See Also:

"Comparison Operators" for information on comparison operators 

Group Comparison Conditions

A group comparison condition specifies a comparison with any or all members in a list or subquery.


See Also: SELECT and subquery 

Membership Conditions

A membership condition tests for membership in a list or subquery.


Range Conditions

A range condition tests for inclusion in a range.


NULL Conditions

A NULL condition tests for nulls.


EXISTS Conditions

An EXISTS condition tests for existence of rows in a subquery.


LIKE Conditions

A LIKE condition specifies a test involving pattern matching.


Compound Conditions

A compound condition specifies a combination of other conditions.


Queries and Subqueries

A query is an operation that retrieves data from one or more tables or views. In this reference, a top-level SELECT statement is called a query, and a query nested within another SQL statement is called a subquery.

This section describes some types of queries and subqueries and how to use them.

See Also: SELECT and subquery for the full syntax of all the clauses and the semantics of the keywords and parameters 

Creating Simple Queries

The list of expressions that appears after the SELECT keyword and before the FROM clause is called the select list. Each expression expr becomes the name of one column in the set of returned rows, and each table.* becomes a set of columns, one for each column in the table in the order they were defined when the table was created. The datatype and length of each expression is determined by the elements of the expression.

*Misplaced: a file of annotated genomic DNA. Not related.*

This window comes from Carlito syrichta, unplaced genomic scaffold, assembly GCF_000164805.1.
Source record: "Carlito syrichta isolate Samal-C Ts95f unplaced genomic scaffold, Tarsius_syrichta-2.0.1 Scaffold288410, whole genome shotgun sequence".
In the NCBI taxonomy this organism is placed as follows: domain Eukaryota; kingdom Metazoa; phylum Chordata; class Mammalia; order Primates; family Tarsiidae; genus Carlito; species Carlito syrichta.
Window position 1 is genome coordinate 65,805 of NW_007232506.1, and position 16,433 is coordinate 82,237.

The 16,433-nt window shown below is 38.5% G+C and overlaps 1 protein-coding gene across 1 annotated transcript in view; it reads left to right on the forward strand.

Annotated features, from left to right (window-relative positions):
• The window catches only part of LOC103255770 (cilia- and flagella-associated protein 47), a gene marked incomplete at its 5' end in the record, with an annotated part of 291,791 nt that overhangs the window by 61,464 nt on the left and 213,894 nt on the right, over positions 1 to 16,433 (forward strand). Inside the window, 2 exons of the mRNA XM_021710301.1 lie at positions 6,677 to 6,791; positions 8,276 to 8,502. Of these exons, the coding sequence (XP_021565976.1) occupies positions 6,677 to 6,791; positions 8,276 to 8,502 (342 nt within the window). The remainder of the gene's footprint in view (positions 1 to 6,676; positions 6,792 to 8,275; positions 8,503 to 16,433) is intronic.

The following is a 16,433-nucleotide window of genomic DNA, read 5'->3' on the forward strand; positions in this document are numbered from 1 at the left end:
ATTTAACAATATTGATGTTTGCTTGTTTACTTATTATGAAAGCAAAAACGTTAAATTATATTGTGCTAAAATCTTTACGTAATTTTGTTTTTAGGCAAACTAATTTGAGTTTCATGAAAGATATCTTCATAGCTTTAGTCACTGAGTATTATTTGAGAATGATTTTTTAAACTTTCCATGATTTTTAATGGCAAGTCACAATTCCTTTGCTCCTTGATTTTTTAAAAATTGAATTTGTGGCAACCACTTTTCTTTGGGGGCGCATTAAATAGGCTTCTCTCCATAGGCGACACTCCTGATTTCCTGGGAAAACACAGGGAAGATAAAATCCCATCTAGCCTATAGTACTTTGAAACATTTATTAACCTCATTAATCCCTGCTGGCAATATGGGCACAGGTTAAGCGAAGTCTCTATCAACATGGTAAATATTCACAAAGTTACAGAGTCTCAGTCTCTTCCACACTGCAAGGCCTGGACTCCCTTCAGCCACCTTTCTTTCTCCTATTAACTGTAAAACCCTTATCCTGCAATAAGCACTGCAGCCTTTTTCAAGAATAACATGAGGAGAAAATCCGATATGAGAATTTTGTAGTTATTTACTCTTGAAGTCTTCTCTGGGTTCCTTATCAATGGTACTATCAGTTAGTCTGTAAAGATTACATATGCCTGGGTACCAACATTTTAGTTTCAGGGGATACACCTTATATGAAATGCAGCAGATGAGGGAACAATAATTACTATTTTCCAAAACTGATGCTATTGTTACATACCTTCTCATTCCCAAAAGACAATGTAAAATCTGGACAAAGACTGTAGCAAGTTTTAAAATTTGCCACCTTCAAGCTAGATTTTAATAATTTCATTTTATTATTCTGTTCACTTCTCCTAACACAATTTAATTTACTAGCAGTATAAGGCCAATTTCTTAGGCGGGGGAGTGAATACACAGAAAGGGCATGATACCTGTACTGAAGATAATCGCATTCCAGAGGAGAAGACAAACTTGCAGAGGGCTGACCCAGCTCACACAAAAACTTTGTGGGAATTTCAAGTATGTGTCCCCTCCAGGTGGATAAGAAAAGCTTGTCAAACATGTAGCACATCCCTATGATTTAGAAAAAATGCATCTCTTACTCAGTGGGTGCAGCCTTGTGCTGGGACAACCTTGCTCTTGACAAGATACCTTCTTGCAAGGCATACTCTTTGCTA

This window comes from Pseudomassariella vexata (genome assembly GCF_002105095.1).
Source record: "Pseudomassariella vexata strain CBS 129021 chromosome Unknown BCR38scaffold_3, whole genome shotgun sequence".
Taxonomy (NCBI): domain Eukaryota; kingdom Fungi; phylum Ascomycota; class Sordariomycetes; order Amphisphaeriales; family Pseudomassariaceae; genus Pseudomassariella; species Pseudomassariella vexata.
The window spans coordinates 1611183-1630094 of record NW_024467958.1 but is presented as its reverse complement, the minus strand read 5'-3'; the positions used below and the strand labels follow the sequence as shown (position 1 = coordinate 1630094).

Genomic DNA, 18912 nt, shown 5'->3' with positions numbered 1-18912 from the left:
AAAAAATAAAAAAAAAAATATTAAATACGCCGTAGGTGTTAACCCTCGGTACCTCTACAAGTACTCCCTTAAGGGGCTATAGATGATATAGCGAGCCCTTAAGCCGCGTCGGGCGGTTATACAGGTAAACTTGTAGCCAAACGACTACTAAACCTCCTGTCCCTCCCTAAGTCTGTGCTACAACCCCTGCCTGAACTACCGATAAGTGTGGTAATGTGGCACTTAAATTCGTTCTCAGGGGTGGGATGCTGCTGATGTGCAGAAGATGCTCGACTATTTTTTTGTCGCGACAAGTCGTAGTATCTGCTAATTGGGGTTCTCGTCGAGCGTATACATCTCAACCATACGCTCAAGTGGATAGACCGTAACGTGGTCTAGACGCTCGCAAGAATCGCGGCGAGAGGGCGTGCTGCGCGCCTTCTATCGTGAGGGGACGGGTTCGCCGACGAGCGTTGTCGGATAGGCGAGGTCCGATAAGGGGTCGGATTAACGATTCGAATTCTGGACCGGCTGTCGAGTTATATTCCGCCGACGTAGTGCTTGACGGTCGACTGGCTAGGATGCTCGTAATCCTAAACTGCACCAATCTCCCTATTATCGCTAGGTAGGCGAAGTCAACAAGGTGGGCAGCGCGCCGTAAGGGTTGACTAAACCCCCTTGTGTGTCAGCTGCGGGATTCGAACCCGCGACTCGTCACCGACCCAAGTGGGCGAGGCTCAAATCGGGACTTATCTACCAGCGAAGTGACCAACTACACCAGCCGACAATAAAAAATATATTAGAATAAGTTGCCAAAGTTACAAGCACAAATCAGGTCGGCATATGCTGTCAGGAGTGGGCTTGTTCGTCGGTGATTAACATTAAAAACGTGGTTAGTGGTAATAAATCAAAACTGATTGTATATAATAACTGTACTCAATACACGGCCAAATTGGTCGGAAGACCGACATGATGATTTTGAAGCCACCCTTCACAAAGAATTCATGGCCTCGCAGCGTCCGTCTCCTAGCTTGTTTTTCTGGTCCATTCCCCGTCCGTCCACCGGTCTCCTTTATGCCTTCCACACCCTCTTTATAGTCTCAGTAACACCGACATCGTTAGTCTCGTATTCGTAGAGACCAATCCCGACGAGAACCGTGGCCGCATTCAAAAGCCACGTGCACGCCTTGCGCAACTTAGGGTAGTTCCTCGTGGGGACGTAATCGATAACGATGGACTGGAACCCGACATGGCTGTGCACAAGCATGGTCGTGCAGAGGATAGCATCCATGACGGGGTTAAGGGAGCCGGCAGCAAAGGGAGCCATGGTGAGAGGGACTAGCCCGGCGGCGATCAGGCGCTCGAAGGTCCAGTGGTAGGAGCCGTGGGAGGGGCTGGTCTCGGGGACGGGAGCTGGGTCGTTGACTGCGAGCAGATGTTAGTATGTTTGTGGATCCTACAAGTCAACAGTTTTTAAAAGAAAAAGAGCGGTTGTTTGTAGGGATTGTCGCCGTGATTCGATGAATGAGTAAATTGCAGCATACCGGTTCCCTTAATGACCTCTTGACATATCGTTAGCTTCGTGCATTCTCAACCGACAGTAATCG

If two or more tables have some column names in common, you must qualify column names with names of tables. Otherwise, fully qualified column names are optional. However, it is always a good idea to qualify table and column references explicitly. Oracle often does less work with fully qualified table and column names.

You can use a column alias, c_alias, to label the preceding expression in the select list so that the column is displayed with a new heading. The alias effectively renames the select list item for the duration of the query. The alias can be used in the ORDER BY clause, but not other clauses in the query.

You can use comments in a SELECT statement to pass instructions, or hints, to the Oracle optimizer. The optimizer uses hints to choose an execution plan for the statement.

See Also: "Hints" and Oracle8i Performance Guide and Reference for more information on hints 

Hierarchical Queries

If a table contains hierarchical data, you can select rows in a hierarchical order using the hierarchical query clause:

Oracle uses the information from the hierarchical query clause clause to form the hierarchy using the following steps:

  1. Oracle selects the root row(s) of the hierarchy--those rows that satisfy the START WITH condition.

  2. Oracle selects the child rows of each root row. Each child row must satisfy the condition of the CONNECT BY condition with respect to one of the root rows.